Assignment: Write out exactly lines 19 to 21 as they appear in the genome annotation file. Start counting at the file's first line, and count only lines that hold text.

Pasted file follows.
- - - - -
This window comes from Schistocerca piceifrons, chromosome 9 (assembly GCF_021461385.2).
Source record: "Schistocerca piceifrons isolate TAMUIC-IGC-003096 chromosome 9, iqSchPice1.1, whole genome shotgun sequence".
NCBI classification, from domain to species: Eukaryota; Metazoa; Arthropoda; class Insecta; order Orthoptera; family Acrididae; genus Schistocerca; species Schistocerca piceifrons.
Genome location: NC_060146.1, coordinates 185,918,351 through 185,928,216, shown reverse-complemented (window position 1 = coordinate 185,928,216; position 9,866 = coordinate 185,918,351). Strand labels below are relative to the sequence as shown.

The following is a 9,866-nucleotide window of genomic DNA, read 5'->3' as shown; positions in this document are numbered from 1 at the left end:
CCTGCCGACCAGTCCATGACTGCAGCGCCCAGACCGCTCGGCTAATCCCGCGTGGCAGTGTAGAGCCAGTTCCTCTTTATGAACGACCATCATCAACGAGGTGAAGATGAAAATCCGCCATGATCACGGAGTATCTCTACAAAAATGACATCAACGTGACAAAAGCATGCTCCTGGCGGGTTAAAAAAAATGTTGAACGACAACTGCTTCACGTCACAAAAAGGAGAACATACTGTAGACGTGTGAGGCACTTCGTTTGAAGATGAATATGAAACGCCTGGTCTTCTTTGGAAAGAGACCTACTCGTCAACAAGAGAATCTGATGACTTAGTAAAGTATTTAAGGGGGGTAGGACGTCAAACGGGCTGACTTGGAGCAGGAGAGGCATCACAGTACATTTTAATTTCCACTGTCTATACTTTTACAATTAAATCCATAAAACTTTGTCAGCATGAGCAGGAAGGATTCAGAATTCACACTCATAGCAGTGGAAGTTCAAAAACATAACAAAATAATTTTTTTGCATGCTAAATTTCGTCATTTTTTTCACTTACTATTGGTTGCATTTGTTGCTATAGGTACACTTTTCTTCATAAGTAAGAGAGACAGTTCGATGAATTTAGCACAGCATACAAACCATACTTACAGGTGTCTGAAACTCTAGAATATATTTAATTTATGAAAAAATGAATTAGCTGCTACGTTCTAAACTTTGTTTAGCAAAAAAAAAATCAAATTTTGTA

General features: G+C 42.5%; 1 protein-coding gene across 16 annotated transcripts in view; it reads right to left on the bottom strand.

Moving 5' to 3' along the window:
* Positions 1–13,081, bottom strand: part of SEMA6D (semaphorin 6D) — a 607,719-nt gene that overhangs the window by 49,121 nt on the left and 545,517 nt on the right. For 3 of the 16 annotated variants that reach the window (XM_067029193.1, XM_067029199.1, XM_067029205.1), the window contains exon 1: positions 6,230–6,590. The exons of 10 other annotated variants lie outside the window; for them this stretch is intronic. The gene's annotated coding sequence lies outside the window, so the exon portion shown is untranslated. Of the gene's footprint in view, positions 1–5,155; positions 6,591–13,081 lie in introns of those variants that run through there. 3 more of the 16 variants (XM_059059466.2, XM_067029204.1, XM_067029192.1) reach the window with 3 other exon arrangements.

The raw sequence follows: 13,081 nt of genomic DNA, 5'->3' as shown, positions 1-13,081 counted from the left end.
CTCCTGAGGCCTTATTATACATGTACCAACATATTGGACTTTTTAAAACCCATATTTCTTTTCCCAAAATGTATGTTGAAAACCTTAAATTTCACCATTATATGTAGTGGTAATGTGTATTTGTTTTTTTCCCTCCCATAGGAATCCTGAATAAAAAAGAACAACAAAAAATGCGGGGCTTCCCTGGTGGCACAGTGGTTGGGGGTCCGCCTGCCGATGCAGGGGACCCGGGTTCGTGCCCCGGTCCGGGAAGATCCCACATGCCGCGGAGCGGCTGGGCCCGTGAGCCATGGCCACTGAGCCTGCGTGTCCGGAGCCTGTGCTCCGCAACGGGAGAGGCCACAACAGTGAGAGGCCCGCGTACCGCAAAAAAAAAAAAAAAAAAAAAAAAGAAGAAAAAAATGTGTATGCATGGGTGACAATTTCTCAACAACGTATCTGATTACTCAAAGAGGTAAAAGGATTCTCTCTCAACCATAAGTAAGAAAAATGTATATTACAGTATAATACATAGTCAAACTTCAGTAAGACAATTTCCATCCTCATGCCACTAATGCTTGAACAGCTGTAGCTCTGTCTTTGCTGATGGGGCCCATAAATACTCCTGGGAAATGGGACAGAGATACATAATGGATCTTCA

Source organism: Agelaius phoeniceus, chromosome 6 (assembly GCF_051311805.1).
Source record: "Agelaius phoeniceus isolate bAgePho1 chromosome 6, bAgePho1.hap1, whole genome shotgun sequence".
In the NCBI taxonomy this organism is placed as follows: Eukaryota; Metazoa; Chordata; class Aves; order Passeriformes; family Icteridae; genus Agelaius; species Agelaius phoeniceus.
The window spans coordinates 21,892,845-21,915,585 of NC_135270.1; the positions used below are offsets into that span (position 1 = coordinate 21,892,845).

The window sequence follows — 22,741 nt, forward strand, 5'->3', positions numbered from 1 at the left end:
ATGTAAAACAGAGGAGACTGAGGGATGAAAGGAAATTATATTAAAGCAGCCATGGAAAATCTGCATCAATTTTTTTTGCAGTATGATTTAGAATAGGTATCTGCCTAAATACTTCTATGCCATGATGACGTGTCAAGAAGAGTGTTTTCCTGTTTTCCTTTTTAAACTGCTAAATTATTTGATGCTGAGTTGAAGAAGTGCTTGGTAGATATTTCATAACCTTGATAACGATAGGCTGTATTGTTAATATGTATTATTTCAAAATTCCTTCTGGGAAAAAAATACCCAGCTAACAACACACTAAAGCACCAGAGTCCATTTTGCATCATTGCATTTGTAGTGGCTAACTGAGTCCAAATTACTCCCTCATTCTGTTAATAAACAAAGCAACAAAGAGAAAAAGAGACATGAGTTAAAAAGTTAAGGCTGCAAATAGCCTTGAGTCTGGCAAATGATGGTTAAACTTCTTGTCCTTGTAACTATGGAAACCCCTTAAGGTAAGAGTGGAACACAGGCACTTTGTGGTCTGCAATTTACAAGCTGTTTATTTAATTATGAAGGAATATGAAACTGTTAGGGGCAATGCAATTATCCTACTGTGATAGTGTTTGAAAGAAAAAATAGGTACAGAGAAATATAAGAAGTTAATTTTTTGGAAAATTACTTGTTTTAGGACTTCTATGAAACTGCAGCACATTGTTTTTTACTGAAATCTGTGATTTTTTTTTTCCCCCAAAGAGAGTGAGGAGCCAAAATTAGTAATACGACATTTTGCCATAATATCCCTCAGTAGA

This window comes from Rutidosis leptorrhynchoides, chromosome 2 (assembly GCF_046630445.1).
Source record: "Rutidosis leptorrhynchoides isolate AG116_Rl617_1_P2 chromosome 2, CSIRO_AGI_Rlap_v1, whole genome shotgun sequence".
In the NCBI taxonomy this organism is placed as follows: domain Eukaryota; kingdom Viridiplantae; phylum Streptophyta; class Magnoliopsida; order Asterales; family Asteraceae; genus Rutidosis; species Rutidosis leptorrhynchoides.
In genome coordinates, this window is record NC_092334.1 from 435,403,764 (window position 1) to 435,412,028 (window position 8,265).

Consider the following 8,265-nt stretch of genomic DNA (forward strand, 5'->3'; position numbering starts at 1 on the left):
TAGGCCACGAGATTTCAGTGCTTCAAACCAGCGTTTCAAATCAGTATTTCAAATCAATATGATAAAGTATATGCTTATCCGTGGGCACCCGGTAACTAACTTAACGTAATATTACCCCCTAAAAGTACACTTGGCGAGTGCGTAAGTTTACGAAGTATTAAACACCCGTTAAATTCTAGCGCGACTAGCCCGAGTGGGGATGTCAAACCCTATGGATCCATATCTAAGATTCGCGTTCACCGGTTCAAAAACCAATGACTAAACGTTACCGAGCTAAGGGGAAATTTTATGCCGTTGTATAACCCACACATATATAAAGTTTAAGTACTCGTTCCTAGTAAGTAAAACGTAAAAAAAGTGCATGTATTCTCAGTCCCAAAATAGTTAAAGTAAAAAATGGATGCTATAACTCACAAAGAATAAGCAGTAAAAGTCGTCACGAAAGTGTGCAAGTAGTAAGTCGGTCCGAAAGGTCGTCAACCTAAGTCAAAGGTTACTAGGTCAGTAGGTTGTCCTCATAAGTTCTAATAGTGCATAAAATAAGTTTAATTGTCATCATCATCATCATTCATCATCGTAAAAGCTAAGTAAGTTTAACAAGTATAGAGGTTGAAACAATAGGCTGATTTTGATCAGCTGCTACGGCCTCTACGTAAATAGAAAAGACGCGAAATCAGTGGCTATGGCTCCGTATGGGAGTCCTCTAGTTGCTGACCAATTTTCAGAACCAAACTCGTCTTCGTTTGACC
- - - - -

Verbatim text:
Source record: "Rutidosis leptorrhynchoides isolate AG116_Rl617_1_P2 chromosome 2, CSIRO_AGI_Rlap_v1, whole genome shotgun sequence".
In the NCBI taxonomy this organism is placed as follows: domain Eukaryota; kingdom Viridiplantae; phylum Streptophyta; class Magnoliopsida; order Asterales; family Asteraceae; genus Rutidosis; species Rutidosis leptorrhynchoides.
In genome coordinates, this window is record NC_092334.1 from 435,403,764 (window position 1) to 435,412,028 (window position 8,265).